Brazil's National Petroleum Agency, or ANP, published regulations Wednesday governing the use of the natural gas drilling technique known as hydraulic fracturing, or "fracking."
The regulations state that the extraction of non-conventional, or shale, gas via that method must not harm the environment or human health, the ANP said in a statement.
Among other restrictions, fracking is prohibited at a distance of less than 200 meters (655 feet) from water wells that are used for irrigation, for domestic, public or industrial consumption, or as drinking troughs for animals.
Fracking wells also must be cased with cement to prevent the leaking of gases associated with that drilling technique, which has come under fire from environmentalists in the United States.
Fracking involves pumping a pressurized fluid - usually composed of water, sand and chemicals - into a shale formation to create a fracture in the rock layer and release trapped petroleum or natural gas.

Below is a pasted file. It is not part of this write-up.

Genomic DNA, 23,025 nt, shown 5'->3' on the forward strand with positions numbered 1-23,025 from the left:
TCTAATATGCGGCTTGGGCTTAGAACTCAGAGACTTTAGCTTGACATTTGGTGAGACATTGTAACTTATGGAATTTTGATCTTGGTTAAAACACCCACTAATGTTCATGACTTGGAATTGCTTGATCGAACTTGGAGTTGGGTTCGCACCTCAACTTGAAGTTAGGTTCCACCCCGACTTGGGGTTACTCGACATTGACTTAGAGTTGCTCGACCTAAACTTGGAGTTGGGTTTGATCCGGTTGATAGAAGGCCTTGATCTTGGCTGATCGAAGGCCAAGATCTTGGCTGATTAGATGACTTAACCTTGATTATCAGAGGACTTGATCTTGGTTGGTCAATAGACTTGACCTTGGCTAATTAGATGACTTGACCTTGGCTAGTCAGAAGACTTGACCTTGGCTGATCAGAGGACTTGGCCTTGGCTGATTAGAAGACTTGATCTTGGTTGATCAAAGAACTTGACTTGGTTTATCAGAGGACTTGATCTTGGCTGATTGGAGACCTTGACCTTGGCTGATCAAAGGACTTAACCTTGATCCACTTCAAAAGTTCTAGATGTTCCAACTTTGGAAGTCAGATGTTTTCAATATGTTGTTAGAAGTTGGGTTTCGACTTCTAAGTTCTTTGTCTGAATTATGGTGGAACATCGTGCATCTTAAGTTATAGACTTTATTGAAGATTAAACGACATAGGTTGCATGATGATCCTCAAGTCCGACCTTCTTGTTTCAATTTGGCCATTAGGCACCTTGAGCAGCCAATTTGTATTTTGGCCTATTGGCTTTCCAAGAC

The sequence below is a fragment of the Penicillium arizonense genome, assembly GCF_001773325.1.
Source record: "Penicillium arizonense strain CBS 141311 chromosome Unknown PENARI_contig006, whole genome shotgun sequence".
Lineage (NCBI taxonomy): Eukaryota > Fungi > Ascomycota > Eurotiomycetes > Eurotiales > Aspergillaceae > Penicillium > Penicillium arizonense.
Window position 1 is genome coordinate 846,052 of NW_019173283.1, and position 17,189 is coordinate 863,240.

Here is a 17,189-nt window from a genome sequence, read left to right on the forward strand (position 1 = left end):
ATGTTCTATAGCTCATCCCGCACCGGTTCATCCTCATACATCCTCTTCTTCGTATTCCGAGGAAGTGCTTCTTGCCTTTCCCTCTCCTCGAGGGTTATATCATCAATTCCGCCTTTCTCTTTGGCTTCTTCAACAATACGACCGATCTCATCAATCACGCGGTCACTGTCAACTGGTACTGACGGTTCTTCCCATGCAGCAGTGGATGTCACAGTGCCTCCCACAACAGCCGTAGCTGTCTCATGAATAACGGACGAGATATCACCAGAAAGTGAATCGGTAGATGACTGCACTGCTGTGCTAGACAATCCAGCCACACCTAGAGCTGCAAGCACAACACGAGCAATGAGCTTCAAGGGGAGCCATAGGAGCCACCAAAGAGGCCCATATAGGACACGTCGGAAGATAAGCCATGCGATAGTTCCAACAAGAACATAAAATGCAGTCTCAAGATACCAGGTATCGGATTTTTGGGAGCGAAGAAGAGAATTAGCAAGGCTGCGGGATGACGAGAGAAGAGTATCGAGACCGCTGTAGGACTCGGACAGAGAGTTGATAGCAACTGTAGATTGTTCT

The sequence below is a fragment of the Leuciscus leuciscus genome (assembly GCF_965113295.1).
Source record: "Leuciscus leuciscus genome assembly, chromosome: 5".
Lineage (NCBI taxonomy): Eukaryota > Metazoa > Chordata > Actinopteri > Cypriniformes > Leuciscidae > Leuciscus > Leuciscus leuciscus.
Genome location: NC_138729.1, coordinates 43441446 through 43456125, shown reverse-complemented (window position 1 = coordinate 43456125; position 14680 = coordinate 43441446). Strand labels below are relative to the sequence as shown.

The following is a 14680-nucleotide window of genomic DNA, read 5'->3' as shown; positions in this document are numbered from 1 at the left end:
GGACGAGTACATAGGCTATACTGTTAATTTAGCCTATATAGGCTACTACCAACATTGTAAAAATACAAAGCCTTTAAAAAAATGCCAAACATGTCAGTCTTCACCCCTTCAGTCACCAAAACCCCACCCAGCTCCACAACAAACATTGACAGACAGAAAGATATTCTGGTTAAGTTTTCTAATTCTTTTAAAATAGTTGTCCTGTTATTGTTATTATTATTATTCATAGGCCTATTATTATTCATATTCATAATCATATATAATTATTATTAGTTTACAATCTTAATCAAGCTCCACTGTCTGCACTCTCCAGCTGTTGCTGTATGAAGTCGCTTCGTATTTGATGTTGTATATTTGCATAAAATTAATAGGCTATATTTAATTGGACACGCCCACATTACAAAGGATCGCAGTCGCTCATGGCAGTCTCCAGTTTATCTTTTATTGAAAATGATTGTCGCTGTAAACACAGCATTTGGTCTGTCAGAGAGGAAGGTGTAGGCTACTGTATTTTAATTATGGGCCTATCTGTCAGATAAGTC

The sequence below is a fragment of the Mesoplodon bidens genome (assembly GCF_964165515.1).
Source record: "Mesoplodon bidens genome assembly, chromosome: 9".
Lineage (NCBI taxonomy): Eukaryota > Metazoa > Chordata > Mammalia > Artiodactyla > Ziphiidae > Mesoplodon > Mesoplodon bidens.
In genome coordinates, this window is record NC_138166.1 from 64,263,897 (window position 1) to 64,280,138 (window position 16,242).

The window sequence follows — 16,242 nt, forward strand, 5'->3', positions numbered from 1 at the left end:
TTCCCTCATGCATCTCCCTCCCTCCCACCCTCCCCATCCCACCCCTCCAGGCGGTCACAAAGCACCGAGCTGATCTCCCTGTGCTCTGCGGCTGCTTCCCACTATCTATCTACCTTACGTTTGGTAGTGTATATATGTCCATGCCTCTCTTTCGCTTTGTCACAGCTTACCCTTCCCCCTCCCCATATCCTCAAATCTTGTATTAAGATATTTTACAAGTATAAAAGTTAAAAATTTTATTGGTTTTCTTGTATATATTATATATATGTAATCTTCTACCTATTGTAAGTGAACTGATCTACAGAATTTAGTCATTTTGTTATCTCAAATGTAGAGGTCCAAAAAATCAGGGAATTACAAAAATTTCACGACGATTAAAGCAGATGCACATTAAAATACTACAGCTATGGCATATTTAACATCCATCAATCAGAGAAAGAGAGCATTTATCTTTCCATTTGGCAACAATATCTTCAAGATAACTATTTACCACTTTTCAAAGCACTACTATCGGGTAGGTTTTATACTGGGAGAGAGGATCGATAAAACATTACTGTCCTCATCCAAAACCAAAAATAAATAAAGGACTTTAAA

Environmentalists contend that fracking pollutes aquifers and causes earthquakes in the areas where drilling takes place.
Prior to drafting the regulations, the ANP held a 30-day public consultation process in which it gathered 150 comments and suggestions from companies, ordinary citizens and civil society organizations.
The ANP last November awarded an initial batch of non-conventional natural gas exploration blocks in an auction aimed at spurring studies to identify basins containing these hydrocarbon reserves. EFE